If we consider them part of domain, then we can use System.ComponentModel.DataAnnotationslibrary to annotate the data. To use this, right click on the Core project’s Reference folder and click on Add Reference. From the Framework tab, selectSystem.ComponentModel.DataAnnotations and add to the project.

Read full article on the Infragistics blog

How to Create a Custom Action Filter in ASP.NET MVC

Read full article on the Infragistics blog

In ASP.NET MVC, Filters are used to inject logic at different levels of request processing and allow us to share logics across Controllers. For example, let’s say we want to run a security logic or a logging logic across the controller. To do so, we’ll write a filter containing those logics and enable them across all controllers. When we enable a filter across all controllers or actions, the filter enables the upcoming HTTP request.

Let us consider a scenario of Logging: for every incoming request, we need to log some data to the files on the basis of some logic. If we don’t create this logic inside a custom filter, then we will have to write logic for each controller’s action. This mechanism will lead to two problems:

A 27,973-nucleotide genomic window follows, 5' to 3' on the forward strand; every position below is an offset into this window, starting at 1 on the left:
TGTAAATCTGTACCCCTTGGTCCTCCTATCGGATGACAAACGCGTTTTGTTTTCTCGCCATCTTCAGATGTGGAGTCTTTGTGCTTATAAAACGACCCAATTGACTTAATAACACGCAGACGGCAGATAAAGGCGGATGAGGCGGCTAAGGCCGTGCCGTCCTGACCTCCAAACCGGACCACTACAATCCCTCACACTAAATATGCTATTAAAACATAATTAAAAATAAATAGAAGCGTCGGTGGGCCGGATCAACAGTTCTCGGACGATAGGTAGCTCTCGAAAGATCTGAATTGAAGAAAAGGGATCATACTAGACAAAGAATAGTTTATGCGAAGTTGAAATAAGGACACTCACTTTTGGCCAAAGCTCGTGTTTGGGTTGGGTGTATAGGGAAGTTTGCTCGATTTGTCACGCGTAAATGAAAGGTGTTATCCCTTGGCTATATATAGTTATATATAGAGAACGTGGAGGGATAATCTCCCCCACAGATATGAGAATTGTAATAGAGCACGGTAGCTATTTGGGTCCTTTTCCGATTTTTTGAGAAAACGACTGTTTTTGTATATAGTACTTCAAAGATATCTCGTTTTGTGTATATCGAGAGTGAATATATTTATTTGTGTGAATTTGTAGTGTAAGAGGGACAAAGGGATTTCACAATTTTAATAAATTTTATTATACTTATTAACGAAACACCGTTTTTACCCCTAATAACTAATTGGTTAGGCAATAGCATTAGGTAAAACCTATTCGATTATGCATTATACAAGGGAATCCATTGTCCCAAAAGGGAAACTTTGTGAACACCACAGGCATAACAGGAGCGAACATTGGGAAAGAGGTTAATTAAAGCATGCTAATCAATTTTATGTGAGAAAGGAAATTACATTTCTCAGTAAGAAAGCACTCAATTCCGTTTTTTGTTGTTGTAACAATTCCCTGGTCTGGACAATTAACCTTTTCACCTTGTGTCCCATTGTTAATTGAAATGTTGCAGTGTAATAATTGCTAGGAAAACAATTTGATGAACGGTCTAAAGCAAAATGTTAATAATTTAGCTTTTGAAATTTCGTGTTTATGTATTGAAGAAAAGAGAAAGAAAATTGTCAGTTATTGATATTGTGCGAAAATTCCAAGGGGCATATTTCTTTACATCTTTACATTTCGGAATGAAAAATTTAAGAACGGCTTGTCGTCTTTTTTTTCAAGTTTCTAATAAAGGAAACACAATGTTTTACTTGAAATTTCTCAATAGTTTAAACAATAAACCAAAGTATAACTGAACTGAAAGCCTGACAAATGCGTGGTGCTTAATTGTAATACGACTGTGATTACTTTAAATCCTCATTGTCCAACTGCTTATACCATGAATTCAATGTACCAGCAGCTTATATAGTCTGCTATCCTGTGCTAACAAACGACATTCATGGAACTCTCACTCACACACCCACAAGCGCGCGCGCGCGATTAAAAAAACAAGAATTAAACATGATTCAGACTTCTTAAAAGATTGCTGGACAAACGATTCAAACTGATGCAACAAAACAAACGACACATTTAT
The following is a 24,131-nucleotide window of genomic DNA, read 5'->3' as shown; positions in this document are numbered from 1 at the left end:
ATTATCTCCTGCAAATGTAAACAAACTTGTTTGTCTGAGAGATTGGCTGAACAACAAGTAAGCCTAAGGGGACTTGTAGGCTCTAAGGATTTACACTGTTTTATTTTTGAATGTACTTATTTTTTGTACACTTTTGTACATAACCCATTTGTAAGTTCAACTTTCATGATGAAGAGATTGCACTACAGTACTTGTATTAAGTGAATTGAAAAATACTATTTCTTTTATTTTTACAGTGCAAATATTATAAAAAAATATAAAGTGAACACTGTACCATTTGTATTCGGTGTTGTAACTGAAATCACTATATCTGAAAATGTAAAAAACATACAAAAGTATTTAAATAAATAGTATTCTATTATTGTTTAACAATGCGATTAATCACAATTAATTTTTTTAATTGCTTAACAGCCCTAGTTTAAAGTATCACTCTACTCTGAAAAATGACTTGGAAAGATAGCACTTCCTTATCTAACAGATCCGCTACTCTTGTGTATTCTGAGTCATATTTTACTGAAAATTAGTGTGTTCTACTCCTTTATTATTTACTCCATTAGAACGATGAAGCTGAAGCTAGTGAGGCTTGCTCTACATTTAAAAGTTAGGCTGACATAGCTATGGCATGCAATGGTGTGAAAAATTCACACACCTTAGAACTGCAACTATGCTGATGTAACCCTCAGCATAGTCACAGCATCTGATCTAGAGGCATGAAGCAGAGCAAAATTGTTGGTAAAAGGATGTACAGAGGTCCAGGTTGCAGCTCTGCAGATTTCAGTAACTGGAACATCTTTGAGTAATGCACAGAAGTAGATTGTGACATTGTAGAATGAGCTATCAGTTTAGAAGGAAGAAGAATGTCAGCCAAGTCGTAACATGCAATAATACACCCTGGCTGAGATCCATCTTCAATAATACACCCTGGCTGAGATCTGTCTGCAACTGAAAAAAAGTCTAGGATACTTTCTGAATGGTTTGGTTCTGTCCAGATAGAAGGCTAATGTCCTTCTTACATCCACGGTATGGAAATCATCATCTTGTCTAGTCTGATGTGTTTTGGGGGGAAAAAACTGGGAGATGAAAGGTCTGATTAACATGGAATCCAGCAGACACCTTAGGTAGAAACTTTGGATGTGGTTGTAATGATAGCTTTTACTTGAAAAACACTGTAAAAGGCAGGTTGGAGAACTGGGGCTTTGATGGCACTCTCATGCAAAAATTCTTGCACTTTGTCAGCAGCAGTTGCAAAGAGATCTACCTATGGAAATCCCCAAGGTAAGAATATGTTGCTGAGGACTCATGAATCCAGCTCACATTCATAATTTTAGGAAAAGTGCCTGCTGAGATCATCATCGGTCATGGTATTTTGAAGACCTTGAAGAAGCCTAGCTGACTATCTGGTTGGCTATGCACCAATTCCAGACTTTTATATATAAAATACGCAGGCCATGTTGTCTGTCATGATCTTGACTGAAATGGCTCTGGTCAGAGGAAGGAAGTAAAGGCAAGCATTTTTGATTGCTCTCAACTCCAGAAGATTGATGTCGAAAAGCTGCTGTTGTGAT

1. duplication of code; and
  2. violation of the Single Responsibility Principles; actions will now perform additional tasks of logging.

We can mitigate the problems above by putting the logging logics inside a custom action filter and applying the filter at all the controllers’ level.

Have you ever come across source code as shown in the image below? [Authorize] is an Authorization filter, and it gets executed before any HTPP request or Action method execution.  The Authorize filter is part of MVC, but if needed, we can create a custom filter too.

Read full article on the Infragistics blog

Creating a photo album for ASP.NET MVC 5 Users using Azure BLOB storage